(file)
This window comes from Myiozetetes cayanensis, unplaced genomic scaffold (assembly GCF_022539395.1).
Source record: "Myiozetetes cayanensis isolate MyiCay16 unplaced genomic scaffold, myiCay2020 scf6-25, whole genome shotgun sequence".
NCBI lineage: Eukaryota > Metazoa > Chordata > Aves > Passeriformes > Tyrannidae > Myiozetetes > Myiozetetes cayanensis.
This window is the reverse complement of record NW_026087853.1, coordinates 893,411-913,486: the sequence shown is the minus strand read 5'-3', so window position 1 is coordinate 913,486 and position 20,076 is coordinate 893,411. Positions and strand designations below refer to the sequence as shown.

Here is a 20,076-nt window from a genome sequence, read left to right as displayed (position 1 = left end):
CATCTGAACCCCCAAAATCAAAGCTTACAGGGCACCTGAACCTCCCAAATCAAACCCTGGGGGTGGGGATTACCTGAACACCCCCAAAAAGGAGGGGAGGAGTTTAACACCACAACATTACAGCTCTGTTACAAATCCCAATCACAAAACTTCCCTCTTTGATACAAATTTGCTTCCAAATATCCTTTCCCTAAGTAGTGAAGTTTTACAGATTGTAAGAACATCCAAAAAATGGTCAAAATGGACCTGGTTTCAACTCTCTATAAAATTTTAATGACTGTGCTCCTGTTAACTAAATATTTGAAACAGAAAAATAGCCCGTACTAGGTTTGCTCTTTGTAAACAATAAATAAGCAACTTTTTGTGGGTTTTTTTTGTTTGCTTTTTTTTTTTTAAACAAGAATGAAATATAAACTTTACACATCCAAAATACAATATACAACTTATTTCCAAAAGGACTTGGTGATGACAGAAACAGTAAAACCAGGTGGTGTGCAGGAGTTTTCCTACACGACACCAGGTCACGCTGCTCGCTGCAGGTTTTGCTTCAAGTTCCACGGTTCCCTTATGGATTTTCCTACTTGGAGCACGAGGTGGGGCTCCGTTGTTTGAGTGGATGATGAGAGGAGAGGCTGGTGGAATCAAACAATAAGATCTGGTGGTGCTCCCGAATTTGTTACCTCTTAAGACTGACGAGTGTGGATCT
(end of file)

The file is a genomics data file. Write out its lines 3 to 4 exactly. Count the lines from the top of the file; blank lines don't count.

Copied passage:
NCBI lineage: Eukaryota > Metazoa > Chordata > Aves > Passeriformes > Tyrannidae > Myiozetetes > Myiozetetes cayanensis.
This window is the reverse complement of record NW_026087853.1, coordinates 893,411-913,486: the sequence shown is the minus strand read 5'-3', so window position 1 is coordinate 913,486 and position 20,076 is coordinate 893,411. Positions and strand designations below refer to the sequence as shown.